Construction and Rehabilitation History
The jetties were inspected after the August passage of Hurricane
Celia. Displaced cover stone was noted at the seaward end of the
north jetty (the convex portion of the north jetty's channel side)
and a section of the south jetty's gulf side adjacent to and seaward
of the existing shoreline. It was not known how much of the existing
damage was caused by Hurricane Celia since no repairs were made
subsequent to Hurricane Beulah.
The jetties were repaired by adding and resetting cover stone on
damaged sections noted during the
inspection (see above).
Repair areas on the north jetty channel side included 10 sections
where 1 - to
12-ton stone was added and the displaced
to 10-ton stone reset.
At the north jetty seaward end displaced 16- to 18-ton stone were
reset along 300 ft of channel and head semicircle side slopes. The
south jetty's gulf side between
(existing shoreline) and
was repaired by adding
to 6-ton stone, and its channel
side was repaired between
by adding 1,000- to
4,000-lb riprap stone. Total cost of the repairs was 9,500.
Seven sections of the south jetty totaling 980 lin ft between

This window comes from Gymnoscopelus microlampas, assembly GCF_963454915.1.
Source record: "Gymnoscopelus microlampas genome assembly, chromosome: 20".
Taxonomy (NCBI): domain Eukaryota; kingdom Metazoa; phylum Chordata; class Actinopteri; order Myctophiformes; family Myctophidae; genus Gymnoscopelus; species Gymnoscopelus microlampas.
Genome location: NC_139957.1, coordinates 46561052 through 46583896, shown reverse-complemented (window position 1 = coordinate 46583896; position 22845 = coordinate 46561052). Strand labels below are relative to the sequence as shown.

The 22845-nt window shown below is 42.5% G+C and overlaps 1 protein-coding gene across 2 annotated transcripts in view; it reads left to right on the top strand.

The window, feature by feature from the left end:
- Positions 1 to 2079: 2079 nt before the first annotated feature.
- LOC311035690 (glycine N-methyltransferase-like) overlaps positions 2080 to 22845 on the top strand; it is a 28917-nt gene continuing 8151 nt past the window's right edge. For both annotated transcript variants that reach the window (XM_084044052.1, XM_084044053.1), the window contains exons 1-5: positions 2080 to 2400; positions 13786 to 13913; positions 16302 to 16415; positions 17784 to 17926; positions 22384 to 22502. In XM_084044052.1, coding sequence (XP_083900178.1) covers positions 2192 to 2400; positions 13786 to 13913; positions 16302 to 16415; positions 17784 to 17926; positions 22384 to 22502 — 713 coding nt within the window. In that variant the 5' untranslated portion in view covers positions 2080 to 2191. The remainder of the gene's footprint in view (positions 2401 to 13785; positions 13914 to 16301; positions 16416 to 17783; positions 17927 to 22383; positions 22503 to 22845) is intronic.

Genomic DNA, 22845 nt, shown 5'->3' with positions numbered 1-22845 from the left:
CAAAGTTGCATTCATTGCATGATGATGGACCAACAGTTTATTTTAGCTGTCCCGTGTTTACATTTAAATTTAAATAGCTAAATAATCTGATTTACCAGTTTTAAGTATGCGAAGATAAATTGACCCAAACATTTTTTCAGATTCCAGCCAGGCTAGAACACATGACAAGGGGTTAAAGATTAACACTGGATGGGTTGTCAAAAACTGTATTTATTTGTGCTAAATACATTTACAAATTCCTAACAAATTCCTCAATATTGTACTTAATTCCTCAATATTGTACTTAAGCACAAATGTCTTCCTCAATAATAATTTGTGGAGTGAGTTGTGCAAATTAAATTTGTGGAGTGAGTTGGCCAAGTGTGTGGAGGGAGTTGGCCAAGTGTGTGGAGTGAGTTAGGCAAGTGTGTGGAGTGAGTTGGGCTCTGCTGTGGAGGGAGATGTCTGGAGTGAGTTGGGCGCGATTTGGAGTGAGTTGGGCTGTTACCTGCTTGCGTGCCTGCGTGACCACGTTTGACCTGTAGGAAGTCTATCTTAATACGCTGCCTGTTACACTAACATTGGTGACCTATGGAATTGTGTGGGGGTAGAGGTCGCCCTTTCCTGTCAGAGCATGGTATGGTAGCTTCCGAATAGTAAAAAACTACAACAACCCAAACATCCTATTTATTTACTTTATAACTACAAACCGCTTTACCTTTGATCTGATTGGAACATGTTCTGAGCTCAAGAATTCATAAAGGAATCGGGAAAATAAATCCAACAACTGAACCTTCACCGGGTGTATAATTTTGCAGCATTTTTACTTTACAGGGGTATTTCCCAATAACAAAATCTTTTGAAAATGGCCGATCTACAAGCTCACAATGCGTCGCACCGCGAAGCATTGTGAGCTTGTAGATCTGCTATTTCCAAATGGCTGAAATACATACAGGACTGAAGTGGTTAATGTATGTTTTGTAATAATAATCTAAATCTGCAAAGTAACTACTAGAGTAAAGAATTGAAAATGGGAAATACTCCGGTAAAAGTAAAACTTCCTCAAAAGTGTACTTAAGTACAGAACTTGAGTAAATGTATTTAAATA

were repaired by placing stone on the landward
side of the concrete cap. Scour beneath the cap had caused piping
and removal of sand along its landward face. Although this condition
had existed for several years, repairs were considered necessary due
to the size of the scour holes and concern for human safety. The
repairs consisted of placing a 1.5-ft-thick bedding layer of 0.5- to
extending 12 ft from the cap and covered with a 2.5-ft
thickness (but not to project above the cap) of 200- to
riprap extending 8 ft from the cap. Total cost of the repairs was
The jetties were inspected and considered to be in good condition
with the exception of 10 to 20 cover stones that were displaced along
the channel side of each jetty's head section, displaced cover stone
along the north jetty channel side, and settlement of some supporting
stone beneath the concrete caps.